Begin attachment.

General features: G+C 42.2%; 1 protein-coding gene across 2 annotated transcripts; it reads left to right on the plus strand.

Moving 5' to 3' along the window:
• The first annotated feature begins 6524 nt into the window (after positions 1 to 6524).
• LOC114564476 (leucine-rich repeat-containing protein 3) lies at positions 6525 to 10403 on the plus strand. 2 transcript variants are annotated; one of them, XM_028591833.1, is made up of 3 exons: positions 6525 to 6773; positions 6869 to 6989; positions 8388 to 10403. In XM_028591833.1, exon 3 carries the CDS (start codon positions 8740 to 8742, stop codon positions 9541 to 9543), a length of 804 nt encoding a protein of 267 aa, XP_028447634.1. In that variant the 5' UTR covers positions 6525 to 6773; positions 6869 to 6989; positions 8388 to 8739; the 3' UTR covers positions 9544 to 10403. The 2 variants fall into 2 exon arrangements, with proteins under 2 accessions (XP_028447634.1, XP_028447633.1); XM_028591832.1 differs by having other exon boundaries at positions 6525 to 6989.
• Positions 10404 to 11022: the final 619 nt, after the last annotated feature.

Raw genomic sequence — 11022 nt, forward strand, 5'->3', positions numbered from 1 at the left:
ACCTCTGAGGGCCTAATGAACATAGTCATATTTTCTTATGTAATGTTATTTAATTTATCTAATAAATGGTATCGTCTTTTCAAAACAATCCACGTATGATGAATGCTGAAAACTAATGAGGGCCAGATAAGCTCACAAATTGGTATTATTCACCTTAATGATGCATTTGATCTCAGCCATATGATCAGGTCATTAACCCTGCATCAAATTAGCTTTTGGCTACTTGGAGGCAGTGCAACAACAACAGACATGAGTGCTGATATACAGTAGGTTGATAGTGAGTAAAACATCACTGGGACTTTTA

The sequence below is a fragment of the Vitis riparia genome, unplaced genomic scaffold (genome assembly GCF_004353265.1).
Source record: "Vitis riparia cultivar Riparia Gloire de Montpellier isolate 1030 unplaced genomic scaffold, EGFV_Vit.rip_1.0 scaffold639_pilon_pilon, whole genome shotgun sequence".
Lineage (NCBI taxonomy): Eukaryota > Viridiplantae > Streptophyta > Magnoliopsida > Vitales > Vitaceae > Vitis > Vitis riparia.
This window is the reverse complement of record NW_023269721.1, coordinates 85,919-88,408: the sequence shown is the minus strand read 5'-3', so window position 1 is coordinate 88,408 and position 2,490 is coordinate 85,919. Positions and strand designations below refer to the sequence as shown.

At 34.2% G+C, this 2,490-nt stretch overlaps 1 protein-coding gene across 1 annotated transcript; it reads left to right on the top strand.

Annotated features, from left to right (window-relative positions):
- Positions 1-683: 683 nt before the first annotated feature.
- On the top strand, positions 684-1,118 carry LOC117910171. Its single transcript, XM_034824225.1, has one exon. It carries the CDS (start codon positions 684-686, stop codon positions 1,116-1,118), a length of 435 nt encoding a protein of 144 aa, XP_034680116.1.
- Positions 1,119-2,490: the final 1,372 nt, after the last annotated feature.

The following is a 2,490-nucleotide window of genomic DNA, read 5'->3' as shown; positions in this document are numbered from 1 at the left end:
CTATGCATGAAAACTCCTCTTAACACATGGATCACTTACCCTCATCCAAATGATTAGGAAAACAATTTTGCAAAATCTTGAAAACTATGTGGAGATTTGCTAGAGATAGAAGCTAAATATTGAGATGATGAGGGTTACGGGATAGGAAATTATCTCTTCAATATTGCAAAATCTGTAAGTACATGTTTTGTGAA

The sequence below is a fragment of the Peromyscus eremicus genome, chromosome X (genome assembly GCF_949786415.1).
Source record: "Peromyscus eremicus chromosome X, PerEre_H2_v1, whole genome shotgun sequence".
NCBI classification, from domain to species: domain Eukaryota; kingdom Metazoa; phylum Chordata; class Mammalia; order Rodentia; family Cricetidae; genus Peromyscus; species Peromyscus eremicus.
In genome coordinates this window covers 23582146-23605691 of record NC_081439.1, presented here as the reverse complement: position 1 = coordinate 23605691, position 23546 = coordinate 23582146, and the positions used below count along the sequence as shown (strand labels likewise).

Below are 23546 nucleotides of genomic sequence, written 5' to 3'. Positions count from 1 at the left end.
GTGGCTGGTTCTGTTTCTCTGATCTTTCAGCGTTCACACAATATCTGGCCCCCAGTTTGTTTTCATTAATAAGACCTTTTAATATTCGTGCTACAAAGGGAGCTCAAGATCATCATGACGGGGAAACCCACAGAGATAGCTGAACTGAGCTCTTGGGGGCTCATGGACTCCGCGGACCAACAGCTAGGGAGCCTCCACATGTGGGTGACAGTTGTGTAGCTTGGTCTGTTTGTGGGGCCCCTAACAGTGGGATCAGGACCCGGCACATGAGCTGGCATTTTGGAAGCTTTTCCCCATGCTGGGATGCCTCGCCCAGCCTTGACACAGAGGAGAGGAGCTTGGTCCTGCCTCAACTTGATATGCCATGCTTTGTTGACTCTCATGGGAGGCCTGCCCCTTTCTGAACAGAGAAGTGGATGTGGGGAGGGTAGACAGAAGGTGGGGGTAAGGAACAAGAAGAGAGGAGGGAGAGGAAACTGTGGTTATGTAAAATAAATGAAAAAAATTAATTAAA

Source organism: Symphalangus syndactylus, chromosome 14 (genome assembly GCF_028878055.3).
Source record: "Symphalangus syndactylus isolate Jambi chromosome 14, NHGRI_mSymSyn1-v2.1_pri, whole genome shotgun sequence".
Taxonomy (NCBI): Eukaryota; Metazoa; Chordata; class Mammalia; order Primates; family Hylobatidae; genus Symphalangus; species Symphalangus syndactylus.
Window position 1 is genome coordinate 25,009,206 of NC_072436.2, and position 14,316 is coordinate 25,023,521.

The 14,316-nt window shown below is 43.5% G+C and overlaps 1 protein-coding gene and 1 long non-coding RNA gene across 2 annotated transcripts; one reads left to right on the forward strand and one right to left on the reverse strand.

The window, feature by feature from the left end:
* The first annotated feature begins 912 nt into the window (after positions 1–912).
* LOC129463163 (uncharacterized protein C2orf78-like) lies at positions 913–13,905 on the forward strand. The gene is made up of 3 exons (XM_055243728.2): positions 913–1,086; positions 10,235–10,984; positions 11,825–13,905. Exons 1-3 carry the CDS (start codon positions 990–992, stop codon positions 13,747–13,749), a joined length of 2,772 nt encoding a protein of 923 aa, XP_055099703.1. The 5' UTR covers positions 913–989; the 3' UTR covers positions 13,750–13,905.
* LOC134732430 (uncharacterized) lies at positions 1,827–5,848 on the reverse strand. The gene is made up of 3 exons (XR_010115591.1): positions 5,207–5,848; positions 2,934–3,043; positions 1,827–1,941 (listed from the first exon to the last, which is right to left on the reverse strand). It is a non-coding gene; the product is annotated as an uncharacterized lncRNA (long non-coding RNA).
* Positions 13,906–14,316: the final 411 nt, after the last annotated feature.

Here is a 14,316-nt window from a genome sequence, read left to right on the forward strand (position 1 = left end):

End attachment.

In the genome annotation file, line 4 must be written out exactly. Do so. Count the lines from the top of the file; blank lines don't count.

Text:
• LOC114564476 (leucine-rich repeat-containing protein 3) lies at positions 6525 to 10403 on the plus strand. 2 transcript variants are annotated; one of them, XM_028591833.1, is made up of 3 exons: positions 6525 to 6773; positions 6869 to 6989; positions 8388 to 10403. In XM_028591833.1, exon 3 carries the CDS (start codon positions 8740 to 8742, stop codon positions 9541 to 9543), a length of 804 nt encoding a protein of 267 aa, XP_028447634.1. In that variant the 5' UTR covers positions 6525 to 6773; positions 6869 to 6989; positions 8388 to 8739; the 3' UTR covers positions 9544 to 10403. The 2 variants fall into 2 exon arrangements, with proteins under 2 accessions (XP_028447634.1, XP_028447633.1); XM_028591832.1 differs by having other exon boundaries at positions 6525 to 6989.